Progressives, we must admit that we neglected to answer pleas from the millions of people who live between the coasts (primarily in rural areas) and have continued to suffer despite our best efforts to stimulate recovery from the 2008 economic collapse. It panged me to read a September 2016 Politico article assessing the anxiety that President Obama's aides and Clinton's campaign staff felt as the Trump campaign gained steam: "[M]aybe the country isn't what they thought, maybe the resistance to Obamacare and gay marriage and the progress they're so proud of is broader than the vocal fringe they've always dismissed." For anyone who has spent any amount of time listening to average men and women in the middle of the country, it has been clear for years that racism, misogyny, homophobia, xenophobia, and prejudice are mainstream. Too many progressives who live in the Beltway and on the coasts readily wrote off the Tea Party and Trump candidacy as sideshows, a "vocal fringe." Doing so disenfranchised the political voices of millions of American voters and allowed progressive minds to retreat to the safety of their own philosophical echo chambers. We largely abandoned any ground game in safely Republican states, and we were wrong for that.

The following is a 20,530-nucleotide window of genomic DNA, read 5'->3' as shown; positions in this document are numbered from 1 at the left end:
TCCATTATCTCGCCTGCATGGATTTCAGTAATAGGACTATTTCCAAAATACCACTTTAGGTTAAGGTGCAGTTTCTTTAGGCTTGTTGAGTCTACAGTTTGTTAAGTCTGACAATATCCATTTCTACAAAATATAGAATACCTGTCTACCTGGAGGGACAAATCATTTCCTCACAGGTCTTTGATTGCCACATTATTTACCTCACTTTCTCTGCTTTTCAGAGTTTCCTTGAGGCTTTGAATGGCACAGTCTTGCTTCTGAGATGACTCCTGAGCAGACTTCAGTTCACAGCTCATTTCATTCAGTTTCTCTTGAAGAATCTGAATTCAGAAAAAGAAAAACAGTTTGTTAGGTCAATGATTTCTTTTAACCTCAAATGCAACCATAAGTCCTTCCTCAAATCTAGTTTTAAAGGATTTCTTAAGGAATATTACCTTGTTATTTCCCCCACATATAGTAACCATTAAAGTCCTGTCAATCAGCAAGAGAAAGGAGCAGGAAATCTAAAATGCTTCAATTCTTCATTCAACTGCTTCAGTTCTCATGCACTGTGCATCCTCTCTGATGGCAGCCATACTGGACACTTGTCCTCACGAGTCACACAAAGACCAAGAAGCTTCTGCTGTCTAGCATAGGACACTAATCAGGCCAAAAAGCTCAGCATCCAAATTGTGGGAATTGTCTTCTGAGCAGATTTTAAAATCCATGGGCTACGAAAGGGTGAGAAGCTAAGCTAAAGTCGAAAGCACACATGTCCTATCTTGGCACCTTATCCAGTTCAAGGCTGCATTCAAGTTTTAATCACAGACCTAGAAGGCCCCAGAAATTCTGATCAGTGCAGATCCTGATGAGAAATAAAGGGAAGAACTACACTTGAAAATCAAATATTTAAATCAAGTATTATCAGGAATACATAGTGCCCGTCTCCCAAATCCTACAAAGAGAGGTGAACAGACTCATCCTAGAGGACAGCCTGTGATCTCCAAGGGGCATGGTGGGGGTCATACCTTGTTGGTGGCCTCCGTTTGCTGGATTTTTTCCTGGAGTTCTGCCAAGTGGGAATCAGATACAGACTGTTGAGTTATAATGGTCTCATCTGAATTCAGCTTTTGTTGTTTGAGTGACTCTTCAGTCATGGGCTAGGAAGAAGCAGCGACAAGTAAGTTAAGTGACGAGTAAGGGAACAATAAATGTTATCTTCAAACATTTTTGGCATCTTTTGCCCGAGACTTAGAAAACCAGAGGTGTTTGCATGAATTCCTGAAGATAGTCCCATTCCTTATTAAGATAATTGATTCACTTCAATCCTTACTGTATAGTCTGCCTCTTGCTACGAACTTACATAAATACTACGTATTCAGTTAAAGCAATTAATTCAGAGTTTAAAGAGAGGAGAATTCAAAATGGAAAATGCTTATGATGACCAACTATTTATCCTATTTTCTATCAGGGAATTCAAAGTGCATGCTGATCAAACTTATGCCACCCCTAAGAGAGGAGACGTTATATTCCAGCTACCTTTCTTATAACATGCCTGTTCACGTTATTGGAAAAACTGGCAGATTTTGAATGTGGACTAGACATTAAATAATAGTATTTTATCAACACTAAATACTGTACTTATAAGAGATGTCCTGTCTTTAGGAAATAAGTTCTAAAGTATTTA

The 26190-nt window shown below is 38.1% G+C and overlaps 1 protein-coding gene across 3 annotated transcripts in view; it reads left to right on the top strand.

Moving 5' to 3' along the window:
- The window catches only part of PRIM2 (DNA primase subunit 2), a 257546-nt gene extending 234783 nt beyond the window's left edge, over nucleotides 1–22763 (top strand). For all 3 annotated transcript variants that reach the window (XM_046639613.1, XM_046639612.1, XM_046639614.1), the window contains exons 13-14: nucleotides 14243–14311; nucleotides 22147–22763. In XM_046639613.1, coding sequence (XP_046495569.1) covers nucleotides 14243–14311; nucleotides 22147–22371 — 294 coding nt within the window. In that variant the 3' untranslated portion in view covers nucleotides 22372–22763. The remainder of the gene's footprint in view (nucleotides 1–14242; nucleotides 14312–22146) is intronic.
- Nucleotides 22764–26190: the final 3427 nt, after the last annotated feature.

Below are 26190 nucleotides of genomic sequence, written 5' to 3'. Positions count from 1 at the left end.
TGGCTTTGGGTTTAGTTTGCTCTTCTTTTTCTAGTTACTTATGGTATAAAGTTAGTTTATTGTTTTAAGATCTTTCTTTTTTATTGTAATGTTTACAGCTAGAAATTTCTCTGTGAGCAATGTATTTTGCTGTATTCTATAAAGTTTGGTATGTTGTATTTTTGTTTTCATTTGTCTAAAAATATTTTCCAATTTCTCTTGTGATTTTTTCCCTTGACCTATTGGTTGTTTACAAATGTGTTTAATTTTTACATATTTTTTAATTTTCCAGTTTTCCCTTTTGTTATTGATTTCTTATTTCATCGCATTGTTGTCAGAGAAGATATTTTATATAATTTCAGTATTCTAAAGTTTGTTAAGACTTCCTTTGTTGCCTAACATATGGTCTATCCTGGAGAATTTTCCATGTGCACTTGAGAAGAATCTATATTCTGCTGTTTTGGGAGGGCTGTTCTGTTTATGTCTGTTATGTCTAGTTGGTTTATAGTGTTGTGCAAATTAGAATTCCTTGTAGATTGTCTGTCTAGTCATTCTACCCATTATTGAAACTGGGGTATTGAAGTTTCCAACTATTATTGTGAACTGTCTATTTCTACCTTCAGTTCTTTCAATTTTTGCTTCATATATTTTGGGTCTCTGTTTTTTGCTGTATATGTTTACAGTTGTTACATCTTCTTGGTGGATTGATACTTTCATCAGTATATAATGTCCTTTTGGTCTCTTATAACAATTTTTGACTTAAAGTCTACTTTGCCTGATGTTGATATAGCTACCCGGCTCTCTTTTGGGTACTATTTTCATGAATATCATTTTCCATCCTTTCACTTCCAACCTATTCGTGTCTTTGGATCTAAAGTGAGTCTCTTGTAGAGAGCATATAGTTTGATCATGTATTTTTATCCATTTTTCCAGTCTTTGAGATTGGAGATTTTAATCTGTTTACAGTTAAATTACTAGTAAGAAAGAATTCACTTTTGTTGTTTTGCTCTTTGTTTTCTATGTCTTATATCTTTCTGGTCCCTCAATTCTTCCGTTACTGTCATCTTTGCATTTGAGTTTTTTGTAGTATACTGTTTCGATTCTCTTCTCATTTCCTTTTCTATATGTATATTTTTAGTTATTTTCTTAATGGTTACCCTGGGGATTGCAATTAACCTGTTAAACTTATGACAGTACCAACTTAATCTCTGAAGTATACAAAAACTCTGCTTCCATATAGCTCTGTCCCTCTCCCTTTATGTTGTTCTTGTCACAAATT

Shortly after I moved from New York City, where I worked for a progressive civil rights organization, to Louisiana, where I went to law school, a local paper reported years of unconstitutional anti-gay sting operations by local police in Baton Rouge, the state capital. A year later, the same newspaper reported that another police department in the same city had been enforcing the same unconstitutional anti-gay-sex law. This was in 2013 and 2015.
In 2013, Duck Dynasty patriarch (and now Trump supporter) Phil Robertson made headlines for saying that gays are "full of murder, envy, strife, hatred. They are insolent, arrogant, God-haters. They are heartless, they are faithless, they are senseless, they are ruthless." The response I saw on television, news, and social media was to insult Robertson, get him (temporarily) taken off air, and treat his statement as nothing more than a throwback to the Jim Crow era. I wrote in Huffington Post that December, "America, you seem to be writing him off as just another racist, homophobic redneck. Maybe for those of us who are living or have lived on the coasts, it's easier to write off bigots as holdovers from days long past than to consider that they are very much products of the present . . . [Robertson] is the rule here in Louisiana, not the exception."
Phil Robertson's hauntingly violent diatribe was not the voice of a fringe leader. He was the voice of the police. He is the voice of Trump supporters and, according to reports, even has the candidate's ear. Robertson and others like him are not just anachronisms from days long past. They are part of the fabric of white America. I pray my plea for us to treat the bigotry and prejudice that plagues our country does not again fall on deaf ears.